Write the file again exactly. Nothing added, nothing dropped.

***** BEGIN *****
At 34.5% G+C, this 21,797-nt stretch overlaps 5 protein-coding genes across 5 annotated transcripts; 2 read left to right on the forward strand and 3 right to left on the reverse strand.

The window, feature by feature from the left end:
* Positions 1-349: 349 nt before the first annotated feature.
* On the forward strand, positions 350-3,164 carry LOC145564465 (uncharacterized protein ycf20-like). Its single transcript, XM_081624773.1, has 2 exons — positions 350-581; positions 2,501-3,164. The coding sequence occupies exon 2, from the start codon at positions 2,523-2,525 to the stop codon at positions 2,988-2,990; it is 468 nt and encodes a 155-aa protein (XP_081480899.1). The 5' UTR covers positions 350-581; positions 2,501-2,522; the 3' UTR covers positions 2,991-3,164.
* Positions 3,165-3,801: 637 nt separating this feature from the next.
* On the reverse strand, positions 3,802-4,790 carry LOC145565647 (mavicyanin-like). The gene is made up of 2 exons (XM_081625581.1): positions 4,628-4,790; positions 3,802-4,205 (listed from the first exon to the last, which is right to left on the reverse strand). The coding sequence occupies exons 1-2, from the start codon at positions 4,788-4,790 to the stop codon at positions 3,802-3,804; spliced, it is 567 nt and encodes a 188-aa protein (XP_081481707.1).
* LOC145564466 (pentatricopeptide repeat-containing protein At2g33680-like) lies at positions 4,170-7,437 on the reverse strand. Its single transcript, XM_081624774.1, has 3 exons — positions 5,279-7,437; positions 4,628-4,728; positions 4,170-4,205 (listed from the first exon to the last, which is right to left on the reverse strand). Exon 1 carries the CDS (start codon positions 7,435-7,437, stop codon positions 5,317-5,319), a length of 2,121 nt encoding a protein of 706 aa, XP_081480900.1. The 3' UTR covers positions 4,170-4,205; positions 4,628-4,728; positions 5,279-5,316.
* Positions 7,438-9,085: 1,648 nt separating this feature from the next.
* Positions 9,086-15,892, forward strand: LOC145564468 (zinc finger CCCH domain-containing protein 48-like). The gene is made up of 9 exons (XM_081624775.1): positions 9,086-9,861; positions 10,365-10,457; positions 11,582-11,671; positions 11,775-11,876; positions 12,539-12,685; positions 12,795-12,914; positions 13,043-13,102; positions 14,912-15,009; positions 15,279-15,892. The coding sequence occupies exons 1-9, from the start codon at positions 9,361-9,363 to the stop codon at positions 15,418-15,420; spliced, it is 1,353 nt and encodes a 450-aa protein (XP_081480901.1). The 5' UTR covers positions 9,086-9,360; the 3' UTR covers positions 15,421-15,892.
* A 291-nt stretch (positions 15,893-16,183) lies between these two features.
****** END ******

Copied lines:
At 34.5% G+C, this 21,797-nt stretch overlaps 5 protein-coding genes across 5 annotated transcripts; 2 read left to right on the forward strand and 3 right to left on the reverse strand.

The window, feature by feature from the left end:
* Positions 1-349: 349 nt before the first annotated feature.
* On the forward strand, positions 350-3,164 carry LOC145564465 (uncharacterized protein ycf20-like). Its single transcript, XM_081624773.1, has 2 exons — positions 350-581; positions 2,501-3,164. The coding sequence occupies exon 2, from the start codon at positions 2,523-2,525 to the stop codon at positions 2,988-2,990; it is 468 nt and encodes a 155-aa protein (XP_081480899.1). The 5' UTR covers positions 350-581; positions 2,501-2,522; the 3' UTR covers positions 2,991-3,164.
* Positions 3,165-3,801: 637 nt separating this feature from the next.
* On the reverse strand, positions 3,802-4,790 carry LOC145565647 (mavicyanin-like). The gene is made up of 2 exons (XM_081625581.1): positions 4,628-4,790; positions 3,802-4,205 (listed from the first exon to the last, which is right to left on the reverse strand). The coding sequence occupies exons 1-2, from the start codon at positions 4,788-4,790 to the stop codon at positions 3,802-3,804; spliced, it is 567 nt and encodes a 188-aa protein (XP_081481707.1).
* LOC145564466 (pentatricopeptide repeat-containing protein At2g33680-like) lies at positions 4,170-7,437 on the reverse strand. Its single transcript, XM_081624774.1, has 3 exons — positions 5,279-7,437; positions 4,628-4,728; positions 4,170-4,205 (listed from the first exon to the last, which is right to left on the reverse strand). Exon 1 carries the CDS (start codon positions 7,435-7,437, stop codon positions 5,317-5,319), a length of 2,121 nt encoding a protein of 706 aa, XP_081480900.1. The 3' UTR covers positions 4,170-4,205; positions 4,628-4,728; positions 5,279-5,316.
* Positions 7,438-9,085: 1,648 nt separating this feature from the next.
* Positions 9,086-15,892, forward strand: LOC145564468 (zinc finger CCCH domain-containing protein 48-like). The gene is made up of 9 exons (XM_081624775.1): positions 9,086-9,861; positions 10,365-10,457; positions 11,582-11,671; positions 11,775-11,876; positions 12,539-12,685; positions 12,795-12,914; positions 13,043-13,102; positions 14,912-15,009; positions 15,279-15,892. The coding sequence occupies exons 1-9, from the start codon at positions 9,361-9,363 to the stop codon at positions 15,418-15,420; spliced, it is 1,353 nt and encodes a 450-aa protein (XP_081480901.1). The 5' UTR covers positions 9,086-9,360; the 3' UTR covers positions 15,421-15,892.
* A 291-nt stretch (positions 15,893-16,183) lies between these two features.